At gymnastics camp, she got her first taste of music outside the classical jazz her father preferred when she found an iPod loaded with Björk, Jay-Z, Common, Wu-Tang Clan, Nas and Outkast.

After dropping out of college (she cycled through four schools, studying marine biology) and burning through a string of odd jobs, she started recording at the insistence of a friend.

In 2011, Rowe met Top Dawg Entertainment’s Henderson at a showcase for a then-rising Kendrick Lamar. She was working for a streetwear brand and was handing out merchandise. Henderson overheard the music she had written and recorded with her brother Daniel, who raps under the name Mnhattn, and the two struck up a rapport.

It was only after she self-released 2012’s “See.Sza.Run” and “S” the following year that Rowe signed with TDE, making her the first female performer on the L.A. hip-hop indie that launched Lamar, Schoolboy Q and Ab-Soul.

“What caught my attention was her approach to how she writes songs,” Henderson said. “She approaches them as a lyricist — how she puts words and metaphors together. But then there’s her voice, it’s so distinctive.”

“Z,” her 2014 EP released through TDE, earned the singer buzz for its chilly vibes and her sultry rasp. Before the year was over, Rowe was playing festivals and writing for Beyoncé and Nicki Minaj.

Things only took off from there. Rihanna enlisted Sza to write and sing on her latest album, “Anti”; she toured with Jhené AIko; and RCA teamed with TDE, having seen how the indie steered Lamar to rap stardom, to release her debut album.

But as Rowe’s star rose, so did her anxiety and self-doubt. And her fears began to affect work on her album.

I don’t have a background in music … and I have a short attention span. If you put me in the studio every day, I’m gonna get lost.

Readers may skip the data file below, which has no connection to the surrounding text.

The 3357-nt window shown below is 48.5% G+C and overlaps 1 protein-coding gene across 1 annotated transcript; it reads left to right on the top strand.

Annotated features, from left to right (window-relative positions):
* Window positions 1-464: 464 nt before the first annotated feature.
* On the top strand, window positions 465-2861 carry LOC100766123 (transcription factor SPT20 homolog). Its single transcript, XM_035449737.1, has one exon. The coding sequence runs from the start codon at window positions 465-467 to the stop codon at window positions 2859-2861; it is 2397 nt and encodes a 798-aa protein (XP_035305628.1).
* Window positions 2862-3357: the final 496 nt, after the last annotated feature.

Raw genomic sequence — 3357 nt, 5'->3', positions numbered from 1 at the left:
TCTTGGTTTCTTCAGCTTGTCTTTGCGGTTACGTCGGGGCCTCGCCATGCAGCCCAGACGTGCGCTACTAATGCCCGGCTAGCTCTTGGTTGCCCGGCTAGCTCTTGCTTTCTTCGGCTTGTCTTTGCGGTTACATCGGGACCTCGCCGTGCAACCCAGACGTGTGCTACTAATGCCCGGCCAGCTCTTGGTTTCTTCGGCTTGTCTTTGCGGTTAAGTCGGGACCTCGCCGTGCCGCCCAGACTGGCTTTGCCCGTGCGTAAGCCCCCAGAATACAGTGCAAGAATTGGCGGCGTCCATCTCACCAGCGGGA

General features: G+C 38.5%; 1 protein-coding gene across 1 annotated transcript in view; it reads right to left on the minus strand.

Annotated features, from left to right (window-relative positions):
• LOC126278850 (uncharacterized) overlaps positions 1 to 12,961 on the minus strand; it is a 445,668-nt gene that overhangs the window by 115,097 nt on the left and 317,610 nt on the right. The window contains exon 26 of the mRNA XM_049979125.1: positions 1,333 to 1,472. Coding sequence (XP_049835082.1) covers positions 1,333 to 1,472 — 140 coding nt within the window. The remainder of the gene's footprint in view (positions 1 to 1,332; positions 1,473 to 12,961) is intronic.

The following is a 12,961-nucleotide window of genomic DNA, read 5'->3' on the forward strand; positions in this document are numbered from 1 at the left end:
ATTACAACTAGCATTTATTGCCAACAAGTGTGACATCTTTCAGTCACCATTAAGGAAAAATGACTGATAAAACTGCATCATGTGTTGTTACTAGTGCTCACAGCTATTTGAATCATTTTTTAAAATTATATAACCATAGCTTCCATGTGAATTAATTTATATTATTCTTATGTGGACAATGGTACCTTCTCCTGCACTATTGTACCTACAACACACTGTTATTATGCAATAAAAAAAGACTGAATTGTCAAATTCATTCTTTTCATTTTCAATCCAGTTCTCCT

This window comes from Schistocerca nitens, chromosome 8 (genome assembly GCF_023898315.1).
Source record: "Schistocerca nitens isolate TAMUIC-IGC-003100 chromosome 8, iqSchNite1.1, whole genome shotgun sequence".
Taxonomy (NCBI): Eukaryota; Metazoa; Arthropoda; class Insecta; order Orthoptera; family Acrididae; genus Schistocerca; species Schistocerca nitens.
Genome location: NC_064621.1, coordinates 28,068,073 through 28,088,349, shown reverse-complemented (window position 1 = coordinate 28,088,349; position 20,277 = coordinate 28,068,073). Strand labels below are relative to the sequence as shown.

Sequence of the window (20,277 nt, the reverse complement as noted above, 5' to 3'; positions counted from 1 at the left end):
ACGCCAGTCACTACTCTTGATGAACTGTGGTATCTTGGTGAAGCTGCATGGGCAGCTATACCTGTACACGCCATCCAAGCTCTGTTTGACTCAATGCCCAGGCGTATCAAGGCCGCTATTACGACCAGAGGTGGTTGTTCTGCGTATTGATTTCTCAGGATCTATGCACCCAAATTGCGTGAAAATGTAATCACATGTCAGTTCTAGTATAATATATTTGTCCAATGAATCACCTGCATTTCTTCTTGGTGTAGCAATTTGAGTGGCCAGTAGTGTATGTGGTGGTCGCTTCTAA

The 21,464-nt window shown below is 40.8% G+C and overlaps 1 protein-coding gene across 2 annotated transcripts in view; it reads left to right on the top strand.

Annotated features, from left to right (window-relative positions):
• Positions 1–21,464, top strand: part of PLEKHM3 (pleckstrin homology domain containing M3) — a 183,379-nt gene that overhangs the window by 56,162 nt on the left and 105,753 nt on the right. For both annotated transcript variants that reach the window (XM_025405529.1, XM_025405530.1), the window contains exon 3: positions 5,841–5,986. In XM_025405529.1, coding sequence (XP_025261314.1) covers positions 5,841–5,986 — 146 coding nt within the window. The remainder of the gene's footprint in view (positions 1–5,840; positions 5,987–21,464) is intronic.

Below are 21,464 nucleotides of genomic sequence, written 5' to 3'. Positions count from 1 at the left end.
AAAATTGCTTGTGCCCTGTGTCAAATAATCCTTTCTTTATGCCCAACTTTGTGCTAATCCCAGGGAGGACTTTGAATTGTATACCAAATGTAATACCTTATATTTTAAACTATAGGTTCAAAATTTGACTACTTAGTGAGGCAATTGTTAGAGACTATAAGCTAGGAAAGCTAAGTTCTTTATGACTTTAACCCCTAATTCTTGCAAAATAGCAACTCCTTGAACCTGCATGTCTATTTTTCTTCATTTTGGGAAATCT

— Sza

“I don’t have a background in music … and I have a short attention span. If you put me in the studio every day, I’m gonna get lost,” she said. “It’s hard to keep going when you bore yourself. My anxiety dragged [the process] on like two extra years.”

Frustration — mostly with herself — and weariness from the pressure she put on herself to deliver to her label and her growing following pushed Rowe to the brink of quitting (and that Twitter missive).

“I was signed, and now it’s like, ‘Oh no. I have to turn in something.’ My sounds are … worth money,” she said between drags on a joint.

“I was scared. I’ve never sold anything before. Why can’t I just be like Chance [the Rapper, who eschews commercially releasing his music]?”

After more than two years of delays, Sza had amassed upward of 200 songs for the album. She prefers to freestyle her lyrics over writing them down — “The pen just does not move as fast as my thoughts,” she said — and the process led to near constant revision from the singer.

The label intervened, Rowe said, snatching her hard drive and culling what ultimately became “Ctrl.” If it hadn’t happened, she’d still be tinkering in the studio

“[The album] was probably way better like a year and a half ago,” she said. “I sat on it too long and … [messed] it up. I didn’t make a 10 out of 10 album, and I knew I didn’t when I dropped, but I didn’t have any more time to go back in on it.”